Drawing 50

I woke up, thinking - what to do today? What does one do when one turns 50? My paints were in my studio, but the only thing that made any sense was to sit myself down right away, and take a good honest look at myself before I had any time to think. I found a watercolor block, and my drawing box and thus began a project of drawing myself every day for my 50th year. To live 50 as a painter, taking a good look each day, whether I have 2 minutes or an hour, and whether I want to or not. And in the way that iterations are not just repetitions but change due to the very fact of being repeated, I will live the year of 50.

Karen Kaapcke, September 2012

The Continuation: I have noticed in this, my 51st year, that I am more my body than ever. Yet I was suddenly barely recognizing it. The need to look at it and 'lean in' with it, to work with it, has become central. As a result, my body is becoming more my own. And more universally representative of the need to be present physically in a way that most women find only happens in the younger, sexy years. 51 = drawing the body.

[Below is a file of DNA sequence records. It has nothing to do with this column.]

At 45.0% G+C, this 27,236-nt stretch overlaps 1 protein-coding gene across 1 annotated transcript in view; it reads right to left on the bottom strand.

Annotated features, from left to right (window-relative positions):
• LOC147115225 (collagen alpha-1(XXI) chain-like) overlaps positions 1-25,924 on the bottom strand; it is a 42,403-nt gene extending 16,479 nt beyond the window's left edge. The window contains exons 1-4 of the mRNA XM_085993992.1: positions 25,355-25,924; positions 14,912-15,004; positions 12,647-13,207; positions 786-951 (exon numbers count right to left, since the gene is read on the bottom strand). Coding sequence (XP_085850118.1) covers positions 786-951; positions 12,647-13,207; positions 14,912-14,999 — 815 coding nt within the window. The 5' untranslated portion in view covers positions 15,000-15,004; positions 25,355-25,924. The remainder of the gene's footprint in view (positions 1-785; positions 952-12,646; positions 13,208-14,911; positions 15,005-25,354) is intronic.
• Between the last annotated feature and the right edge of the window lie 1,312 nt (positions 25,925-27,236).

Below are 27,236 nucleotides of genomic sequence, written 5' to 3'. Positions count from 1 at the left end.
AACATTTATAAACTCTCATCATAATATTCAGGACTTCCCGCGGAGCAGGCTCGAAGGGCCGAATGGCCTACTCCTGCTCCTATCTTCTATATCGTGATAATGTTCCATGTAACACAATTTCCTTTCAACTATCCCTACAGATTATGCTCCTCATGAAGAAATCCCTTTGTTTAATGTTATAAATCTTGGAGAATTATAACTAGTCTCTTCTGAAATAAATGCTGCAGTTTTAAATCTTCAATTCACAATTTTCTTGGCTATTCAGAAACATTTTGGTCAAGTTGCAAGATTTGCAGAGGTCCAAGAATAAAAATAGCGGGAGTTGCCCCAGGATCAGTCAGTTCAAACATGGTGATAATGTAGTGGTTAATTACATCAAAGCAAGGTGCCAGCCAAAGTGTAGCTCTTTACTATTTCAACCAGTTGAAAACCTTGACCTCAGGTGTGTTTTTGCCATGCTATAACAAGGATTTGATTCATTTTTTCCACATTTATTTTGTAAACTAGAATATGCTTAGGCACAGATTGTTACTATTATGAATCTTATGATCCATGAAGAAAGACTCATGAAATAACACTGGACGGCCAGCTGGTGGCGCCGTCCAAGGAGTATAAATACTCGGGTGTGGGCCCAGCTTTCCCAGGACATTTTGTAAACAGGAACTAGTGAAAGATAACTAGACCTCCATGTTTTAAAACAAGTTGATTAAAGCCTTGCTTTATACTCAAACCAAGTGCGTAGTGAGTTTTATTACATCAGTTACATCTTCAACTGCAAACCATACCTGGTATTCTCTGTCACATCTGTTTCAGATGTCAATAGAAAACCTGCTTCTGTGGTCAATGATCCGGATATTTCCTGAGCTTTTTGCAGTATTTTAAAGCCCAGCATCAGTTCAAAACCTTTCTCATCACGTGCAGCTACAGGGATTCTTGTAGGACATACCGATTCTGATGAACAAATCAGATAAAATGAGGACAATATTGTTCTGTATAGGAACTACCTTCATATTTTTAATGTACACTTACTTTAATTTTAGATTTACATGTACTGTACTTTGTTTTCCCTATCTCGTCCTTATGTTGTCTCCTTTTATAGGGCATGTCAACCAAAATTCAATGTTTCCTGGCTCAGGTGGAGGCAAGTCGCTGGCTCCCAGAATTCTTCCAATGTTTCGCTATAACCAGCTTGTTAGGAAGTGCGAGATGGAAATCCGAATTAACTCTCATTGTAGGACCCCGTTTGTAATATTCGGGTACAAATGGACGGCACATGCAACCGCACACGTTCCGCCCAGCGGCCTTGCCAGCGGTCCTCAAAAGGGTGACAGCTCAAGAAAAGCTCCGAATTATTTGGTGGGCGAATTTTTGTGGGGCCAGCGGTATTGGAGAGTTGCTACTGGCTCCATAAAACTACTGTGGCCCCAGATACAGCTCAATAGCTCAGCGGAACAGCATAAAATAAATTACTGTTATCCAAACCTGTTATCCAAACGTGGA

Karen Kaapcke 3.30.13

A few years later, and I looked into the mirror - and was struck by how foreign my belly was to me. I still don't recognize myself.

Karen Kaapcke 9.20.16

An old friend very recently got me thinking more about drawing as a way of Being in the world (he wrote magnificently about something completely different, and yet not) - and in the ongoing question about what drawing is, this is a deeply satisfying way to frame it. And self-portraiture just magnifies certain issues, which though are always there. The rhetoric of drawing, which includes what marks get made but very importantly what marks don't get made, statements, conjectures and erasures, all yielding a paragraph that exists in time and yet not. And in this sense also I think, one's product is not separate from oneself. And the question: is it done? Is really the question, is this the way of being that I intend.
 5.31.13, self portrait as a way of being, graphite and craypas, 8x9",©Karen Kaapcke 2013

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